5 Lies Americans Believe About Sin
According to a new LifeWay Research poll, most Americans admit that they are sinners. Some disagree, however, and even those who admit they are sinners have many misconceptions about sin.
Here are five things Americans believe about sin which are dangerous and false from a Christian perspective.
1. Sin does not exist.
While most Americans do believe sin exists, one in ten (10 percent) said that it does not. "Nones," those who do not identify with any particular religion, proved most likely to say sin does not exist (32 percent).
Technically, sin is offending against God, breaking His moral law. If someone does not believe in God, he or she will not believe in sin, either.
In his book Orthodoxy, Roman Catholic author G.K. Chesterton called sin a fact, "as practical as potatoes." He argued that original sin "is the only part of Christian theology which can really be proved."
"If it be true (as it certainly is) that a man can feel exquisite happiness in skinning a cat, then the religious philosopher can only draw one of two deductions," the Catholic writer argued. "He must either deny the existence of God, as all atheists do; or he must deny the present union between God and man, as all Christians do. The new theologians seem to think it a highly rationalistic solution to deny the cat."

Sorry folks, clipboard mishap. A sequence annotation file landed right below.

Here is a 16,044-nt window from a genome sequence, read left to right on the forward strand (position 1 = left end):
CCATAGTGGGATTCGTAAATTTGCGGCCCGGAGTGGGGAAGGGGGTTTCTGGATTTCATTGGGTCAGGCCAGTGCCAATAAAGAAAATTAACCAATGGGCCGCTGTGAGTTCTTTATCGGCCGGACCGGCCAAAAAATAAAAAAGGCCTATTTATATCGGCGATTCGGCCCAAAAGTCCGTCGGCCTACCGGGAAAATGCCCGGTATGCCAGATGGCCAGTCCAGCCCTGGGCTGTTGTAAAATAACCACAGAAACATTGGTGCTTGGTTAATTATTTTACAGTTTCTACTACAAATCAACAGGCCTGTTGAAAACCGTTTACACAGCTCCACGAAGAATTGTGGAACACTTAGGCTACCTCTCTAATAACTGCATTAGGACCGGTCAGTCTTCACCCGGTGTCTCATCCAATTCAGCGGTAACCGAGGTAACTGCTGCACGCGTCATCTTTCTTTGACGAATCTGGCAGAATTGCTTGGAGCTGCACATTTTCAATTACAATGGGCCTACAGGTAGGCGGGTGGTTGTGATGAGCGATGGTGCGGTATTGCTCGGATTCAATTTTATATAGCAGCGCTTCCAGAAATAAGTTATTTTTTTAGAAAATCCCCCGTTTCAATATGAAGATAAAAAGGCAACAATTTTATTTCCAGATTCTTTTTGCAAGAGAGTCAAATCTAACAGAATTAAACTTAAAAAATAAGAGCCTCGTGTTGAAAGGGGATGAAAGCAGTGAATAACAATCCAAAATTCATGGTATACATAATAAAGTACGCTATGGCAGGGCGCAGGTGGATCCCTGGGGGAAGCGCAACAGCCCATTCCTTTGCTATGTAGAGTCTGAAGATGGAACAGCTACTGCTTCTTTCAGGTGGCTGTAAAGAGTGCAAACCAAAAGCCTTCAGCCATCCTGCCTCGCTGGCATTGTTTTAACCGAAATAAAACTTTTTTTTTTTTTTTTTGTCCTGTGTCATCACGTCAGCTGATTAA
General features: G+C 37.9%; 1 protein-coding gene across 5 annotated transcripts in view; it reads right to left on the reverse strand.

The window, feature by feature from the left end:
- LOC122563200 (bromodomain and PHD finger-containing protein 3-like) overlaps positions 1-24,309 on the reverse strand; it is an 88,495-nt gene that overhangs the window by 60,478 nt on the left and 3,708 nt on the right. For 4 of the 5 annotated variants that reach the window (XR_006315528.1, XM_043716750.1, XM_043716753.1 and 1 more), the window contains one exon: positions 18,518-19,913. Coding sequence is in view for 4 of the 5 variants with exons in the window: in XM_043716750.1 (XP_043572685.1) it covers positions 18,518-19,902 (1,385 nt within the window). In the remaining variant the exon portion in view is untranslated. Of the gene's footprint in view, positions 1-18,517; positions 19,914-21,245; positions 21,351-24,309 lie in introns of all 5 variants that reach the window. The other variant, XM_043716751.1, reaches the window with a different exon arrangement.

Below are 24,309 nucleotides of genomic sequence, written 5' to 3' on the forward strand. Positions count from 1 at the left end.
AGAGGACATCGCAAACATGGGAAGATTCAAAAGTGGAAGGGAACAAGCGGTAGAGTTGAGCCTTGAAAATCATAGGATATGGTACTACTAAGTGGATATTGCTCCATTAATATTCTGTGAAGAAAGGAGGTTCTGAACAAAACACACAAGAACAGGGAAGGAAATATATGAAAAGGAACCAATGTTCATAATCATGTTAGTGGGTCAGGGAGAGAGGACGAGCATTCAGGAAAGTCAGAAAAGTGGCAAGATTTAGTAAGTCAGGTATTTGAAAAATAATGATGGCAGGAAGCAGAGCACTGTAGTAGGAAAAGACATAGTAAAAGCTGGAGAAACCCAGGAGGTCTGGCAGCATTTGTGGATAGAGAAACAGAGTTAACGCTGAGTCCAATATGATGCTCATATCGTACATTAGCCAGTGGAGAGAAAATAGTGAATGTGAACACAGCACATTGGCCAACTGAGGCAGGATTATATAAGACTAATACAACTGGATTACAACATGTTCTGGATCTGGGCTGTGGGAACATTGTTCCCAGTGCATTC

The very idea that sin does not exist is preposterous. Adolf Hitler killed over 6 million Jews, gypsies, and homosexuals. Paul Pot in Cambodia killed 2 million of his own people. Joseph Stalin killed at least 20 million through mass slayings and labor camps. China's Mao Zedong killed an estimated 50 to 70 million people. That's just the 20th century.
Violence and evil of all kinds spills off the pages of history. The ravages of racism, torture, misogyny, atomic bombs, genocide, and more give the lie to any idea that sin is just a cultural construct.
It may sound nice to say that there is no absolute morality, but if it is true, then there is no objective ground on which to condemn Hitler, Stalin, and Mao. Indeed, an atheist would lose even the ability to condemn the violent rape and murder of his own sister as objectively evil.
Sin exists — common sense and Christianity are clear on that.